John Mayer is asking for a huge favour from his fans.
The musician, who hails from Park County, Montana, is urging fans to visit Yellowstone Park as his hometown is located near the site and relies on tourism in its economy. The national park is currently closed due to flooding in the area.
He took to Instagram to encourage people to visit the area despite the park’s closure.
He began his post, “Last Monday, June 13, historic flooding of Montana’s Yellowstone River took place, damaging homes, and as you’ve probably seen, closing parts of Yellowstone National Park.”
“Park County, where I’ve lived for over a decade, resides just north of a major entrance to the park. The community thrives on tourism, doing most of its business for the year during the summer months that attracts tourists to the area,” Mayer said of his hometown. “Because of the park closure, hotels in the area have seen 50-70% cancellations, as would-be visitors have opted to make other plans.”
He continued, “Though the park is closed, other incredible landmarks and businesses remain open for business, and the area is safe, beautiful and still well worth visiting.”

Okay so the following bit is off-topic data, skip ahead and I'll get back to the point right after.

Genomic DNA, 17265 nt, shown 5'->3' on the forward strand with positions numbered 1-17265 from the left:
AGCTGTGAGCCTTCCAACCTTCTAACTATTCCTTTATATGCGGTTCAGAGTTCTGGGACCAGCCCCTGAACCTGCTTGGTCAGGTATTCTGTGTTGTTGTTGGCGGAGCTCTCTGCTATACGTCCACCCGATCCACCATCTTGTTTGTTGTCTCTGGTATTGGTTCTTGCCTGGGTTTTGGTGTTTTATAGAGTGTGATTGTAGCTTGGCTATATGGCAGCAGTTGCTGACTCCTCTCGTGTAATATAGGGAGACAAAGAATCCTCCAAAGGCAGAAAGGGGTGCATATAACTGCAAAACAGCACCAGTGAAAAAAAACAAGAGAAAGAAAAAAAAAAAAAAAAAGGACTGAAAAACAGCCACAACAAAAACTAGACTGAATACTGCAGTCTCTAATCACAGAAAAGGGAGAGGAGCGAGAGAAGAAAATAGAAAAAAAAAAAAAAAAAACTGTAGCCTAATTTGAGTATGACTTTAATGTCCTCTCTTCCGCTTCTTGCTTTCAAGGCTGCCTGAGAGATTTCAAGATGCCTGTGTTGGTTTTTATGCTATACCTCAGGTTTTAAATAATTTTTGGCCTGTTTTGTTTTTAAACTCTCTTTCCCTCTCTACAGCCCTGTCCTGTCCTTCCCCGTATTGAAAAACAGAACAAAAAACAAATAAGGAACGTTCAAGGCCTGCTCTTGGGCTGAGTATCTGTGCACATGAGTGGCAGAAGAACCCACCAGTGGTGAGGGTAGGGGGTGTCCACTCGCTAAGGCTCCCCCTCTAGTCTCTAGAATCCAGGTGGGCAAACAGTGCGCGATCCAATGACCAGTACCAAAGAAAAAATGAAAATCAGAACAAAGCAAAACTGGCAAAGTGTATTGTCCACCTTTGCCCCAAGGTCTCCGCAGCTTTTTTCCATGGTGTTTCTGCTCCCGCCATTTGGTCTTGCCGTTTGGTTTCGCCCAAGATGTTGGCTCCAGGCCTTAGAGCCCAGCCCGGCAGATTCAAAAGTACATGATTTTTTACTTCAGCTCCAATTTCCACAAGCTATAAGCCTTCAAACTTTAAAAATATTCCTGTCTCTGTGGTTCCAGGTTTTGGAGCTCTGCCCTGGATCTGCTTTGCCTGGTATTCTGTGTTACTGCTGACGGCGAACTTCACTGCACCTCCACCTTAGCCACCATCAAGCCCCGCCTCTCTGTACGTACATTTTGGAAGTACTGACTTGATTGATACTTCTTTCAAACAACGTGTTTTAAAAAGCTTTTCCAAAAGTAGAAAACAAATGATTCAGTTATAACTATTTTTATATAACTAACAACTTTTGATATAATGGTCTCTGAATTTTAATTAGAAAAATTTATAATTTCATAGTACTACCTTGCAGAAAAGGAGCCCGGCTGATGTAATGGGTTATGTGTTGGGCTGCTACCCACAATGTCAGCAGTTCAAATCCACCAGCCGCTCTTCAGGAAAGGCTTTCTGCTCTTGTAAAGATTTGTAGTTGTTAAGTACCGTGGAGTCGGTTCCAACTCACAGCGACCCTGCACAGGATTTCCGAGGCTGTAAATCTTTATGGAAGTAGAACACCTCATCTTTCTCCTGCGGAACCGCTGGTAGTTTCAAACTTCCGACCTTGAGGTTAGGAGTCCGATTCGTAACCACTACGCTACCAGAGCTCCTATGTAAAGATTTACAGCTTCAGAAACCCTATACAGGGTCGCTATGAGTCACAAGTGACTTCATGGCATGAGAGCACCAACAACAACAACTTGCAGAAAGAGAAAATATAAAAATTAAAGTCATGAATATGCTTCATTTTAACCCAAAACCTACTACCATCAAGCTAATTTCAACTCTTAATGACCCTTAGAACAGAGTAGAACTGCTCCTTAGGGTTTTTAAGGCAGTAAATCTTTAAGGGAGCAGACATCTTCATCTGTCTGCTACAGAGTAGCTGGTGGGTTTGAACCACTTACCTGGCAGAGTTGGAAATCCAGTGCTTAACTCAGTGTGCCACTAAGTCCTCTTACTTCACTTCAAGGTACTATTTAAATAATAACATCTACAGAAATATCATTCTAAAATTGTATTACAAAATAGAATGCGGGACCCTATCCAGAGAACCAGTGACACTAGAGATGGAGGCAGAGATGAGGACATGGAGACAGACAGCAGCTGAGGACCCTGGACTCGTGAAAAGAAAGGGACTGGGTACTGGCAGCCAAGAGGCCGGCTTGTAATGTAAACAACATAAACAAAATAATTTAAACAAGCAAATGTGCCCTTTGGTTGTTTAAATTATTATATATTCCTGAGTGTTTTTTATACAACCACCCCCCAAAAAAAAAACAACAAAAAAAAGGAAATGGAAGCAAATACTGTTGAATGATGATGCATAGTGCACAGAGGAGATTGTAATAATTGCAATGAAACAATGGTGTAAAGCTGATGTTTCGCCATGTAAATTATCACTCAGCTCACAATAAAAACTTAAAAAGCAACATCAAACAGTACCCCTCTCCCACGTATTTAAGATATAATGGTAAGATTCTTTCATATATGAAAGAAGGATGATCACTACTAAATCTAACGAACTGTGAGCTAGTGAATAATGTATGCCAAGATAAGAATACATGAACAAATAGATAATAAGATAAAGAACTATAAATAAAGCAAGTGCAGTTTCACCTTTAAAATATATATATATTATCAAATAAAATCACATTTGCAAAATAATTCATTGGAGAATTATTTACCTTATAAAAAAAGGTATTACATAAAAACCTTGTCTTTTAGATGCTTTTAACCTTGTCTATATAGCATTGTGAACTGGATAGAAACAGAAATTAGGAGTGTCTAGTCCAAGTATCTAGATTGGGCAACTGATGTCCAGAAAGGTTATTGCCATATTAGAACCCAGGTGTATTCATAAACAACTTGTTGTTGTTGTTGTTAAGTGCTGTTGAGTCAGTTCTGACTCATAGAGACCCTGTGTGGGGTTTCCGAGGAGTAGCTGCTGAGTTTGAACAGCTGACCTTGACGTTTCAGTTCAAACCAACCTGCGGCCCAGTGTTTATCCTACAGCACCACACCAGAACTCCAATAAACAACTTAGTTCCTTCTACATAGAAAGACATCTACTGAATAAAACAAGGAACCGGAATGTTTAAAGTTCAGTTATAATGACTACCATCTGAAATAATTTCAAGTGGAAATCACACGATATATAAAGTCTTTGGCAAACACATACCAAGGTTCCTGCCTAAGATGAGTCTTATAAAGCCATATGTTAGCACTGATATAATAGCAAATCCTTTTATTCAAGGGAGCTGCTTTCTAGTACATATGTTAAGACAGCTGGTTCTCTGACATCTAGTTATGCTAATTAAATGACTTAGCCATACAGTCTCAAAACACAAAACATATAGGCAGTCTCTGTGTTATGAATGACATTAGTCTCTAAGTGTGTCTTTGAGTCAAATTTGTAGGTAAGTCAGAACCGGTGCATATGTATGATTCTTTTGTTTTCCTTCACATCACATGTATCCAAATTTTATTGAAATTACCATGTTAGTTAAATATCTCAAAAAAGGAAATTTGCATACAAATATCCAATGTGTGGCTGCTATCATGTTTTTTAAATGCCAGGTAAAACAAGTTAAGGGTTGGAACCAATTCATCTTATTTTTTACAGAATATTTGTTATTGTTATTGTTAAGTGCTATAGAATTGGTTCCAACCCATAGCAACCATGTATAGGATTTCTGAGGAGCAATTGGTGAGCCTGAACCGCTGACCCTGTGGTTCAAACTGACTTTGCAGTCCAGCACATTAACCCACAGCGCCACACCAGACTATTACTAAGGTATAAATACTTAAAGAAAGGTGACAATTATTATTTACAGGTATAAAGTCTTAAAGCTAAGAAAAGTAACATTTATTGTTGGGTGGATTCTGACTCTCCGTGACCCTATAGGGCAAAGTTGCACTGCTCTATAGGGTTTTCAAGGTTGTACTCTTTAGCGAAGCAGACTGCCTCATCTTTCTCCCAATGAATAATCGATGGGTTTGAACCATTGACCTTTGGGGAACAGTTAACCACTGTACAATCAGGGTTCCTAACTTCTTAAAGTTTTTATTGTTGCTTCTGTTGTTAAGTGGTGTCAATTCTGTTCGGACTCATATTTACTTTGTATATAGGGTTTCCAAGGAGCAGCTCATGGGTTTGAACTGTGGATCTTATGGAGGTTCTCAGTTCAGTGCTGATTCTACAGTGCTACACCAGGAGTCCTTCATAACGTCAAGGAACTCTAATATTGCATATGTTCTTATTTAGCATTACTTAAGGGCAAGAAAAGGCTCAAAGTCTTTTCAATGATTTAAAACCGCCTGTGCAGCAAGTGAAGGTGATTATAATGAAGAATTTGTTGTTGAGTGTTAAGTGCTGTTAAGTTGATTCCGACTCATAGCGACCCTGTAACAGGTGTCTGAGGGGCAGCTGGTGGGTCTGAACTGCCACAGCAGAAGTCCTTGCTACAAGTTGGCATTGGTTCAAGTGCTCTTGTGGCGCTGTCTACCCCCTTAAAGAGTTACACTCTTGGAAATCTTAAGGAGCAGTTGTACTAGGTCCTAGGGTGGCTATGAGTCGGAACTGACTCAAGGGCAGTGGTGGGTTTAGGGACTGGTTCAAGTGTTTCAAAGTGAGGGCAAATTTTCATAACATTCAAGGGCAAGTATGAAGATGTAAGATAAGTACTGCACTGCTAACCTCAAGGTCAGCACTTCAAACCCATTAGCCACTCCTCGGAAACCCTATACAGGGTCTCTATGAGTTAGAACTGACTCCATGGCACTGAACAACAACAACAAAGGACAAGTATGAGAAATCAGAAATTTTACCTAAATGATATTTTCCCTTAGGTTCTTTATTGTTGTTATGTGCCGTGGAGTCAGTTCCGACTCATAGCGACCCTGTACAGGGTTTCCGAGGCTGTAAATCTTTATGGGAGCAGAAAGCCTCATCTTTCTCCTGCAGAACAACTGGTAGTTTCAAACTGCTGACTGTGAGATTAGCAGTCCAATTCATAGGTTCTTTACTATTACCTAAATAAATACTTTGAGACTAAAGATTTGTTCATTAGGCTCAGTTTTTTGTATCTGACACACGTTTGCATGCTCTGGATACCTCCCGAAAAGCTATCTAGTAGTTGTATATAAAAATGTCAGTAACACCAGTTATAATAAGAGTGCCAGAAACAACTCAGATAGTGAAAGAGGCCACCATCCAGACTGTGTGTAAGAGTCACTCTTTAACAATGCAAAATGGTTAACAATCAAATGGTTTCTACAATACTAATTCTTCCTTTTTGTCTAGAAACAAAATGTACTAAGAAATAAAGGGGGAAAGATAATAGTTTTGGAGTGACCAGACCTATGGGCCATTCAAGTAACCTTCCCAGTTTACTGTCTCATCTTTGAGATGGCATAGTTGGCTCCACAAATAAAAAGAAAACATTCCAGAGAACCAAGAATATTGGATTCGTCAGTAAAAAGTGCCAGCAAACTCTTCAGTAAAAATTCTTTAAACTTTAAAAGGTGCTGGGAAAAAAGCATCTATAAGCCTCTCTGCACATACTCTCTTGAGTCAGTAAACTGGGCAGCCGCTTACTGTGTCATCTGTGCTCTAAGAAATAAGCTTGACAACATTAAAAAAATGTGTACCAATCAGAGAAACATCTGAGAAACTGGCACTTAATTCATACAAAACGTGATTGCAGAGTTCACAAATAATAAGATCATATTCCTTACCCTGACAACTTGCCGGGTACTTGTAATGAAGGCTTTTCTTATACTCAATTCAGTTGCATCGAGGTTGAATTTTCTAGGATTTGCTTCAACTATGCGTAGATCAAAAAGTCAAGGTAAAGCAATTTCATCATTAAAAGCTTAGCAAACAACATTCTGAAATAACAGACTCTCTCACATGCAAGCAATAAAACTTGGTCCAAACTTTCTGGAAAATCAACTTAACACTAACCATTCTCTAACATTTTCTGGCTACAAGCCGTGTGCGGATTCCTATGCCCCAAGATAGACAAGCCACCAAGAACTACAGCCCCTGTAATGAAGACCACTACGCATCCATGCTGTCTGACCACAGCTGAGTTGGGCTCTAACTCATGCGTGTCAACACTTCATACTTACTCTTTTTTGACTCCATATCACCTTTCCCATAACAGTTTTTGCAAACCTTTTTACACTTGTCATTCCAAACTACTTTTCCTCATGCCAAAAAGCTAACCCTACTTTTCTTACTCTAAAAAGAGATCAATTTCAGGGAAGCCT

A carousel of images of beautiful landscapes and local sites accompanied the post, including photos of the singer enjoying the area.
The 44-year-old asked that fans who had previously booked tickets to see the park consider continuing with their plans as there are still many great landmarks to explore in the area. If that wasn’t enough, he also promised he had some events he was cooking up.
“I will be there after this tour is over and I look forward to seeing you there. I am planning some really amazing events that you won’t want to miss,” added Mayer. “I’ll be sharing more of what this incredible community has to offer, and you’ll see for yourself just why I fell in love with the place.”
He concluded his post by sharing information for those who would like to donate to the relief efforts of victims of the flooding in the area.
Yellowstone Park entrances were closed on June 14 following record rainfall in the area which caused flooding, rockslides, and other hazards.